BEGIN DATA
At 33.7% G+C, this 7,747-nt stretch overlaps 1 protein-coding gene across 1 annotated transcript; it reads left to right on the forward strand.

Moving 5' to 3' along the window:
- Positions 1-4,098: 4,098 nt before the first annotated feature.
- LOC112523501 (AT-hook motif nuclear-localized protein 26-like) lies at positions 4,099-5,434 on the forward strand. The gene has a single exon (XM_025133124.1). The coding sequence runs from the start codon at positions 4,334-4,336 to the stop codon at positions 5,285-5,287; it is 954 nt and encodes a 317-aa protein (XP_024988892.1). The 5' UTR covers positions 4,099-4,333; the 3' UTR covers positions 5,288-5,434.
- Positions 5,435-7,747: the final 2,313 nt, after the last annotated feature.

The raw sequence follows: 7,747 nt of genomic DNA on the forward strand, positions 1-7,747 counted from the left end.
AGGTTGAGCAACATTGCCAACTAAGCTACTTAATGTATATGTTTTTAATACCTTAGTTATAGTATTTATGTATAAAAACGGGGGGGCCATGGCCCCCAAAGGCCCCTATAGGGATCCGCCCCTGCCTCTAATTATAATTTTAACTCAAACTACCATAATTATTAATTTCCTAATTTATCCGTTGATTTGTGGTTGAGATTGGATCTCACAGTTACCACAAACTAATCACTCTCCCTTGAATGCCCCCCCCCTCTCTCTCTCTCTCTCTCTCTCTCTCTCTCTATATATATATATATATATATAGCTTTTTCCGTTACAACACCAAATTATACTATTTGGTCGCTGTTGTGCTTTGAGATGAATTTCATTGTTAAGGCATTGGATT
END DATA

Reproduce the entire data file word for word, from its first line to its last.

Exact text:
At 33.7% G+C, this 7,747-nt stretch overlaps 1 protein-coding gene across 1 annotated transcript; it reads left to right on the forward strand.

Moving 5' to 3' along the window:
- Positions 1-4,098: 4,098 nt before the first annotated feature.
- LOC112523501 (AT-hook motif nuclear-localized protein 26-like) lies at positions 4,099-5,434 on the forward strand. The gene has a single exon (XM_025133124.1). The coding sequence runs from the start codon at positions 4,334-4,336 to the stop codon at positions 5,285-5,287; it is 954 nt and encodes a 317-aa protein (XP_024988892.1). The 5' UTR covers positions 4,099-4,333; the 3' UTR covers positions 5,288-5,434.
- Positions 5,435-7,747: the final 2,313 nt, after the last annotated feature.

The raw sequence follows: 7,747 nt of genomic DNA on the forward strand, positions 1-7,747 counted from the left end.
AGGTTGAGCAACATTGCCAACTAAGCTACTTAATGTATATGTTTTTAATACCTTAGTTATAGTATTTATGTATAAAAACGGGGGGGCCATGGCCCCCAAAGGCCCCTATAGGGATCCGCCCCTGCCTCTAATTATAATTTTAACTCAAACTACCATAATTATTAATTTCCTAATTTATCCGTTGATTTGTGGTTGAGATTGGATCTCACAGTTACCACAAACTAATCACTCTCCCTTGAATGCCCCCCCCCTCTCTCTCTCTCTCTCTCTCTCTCTCTCTCTATATATATATATATATATATAGCTTTTTCCGTTACAACACCAAATTATACTATTTGGTCGCTGTTGTGCTTTGAGATGAATTTCATTGTTAAGGCATTGGATT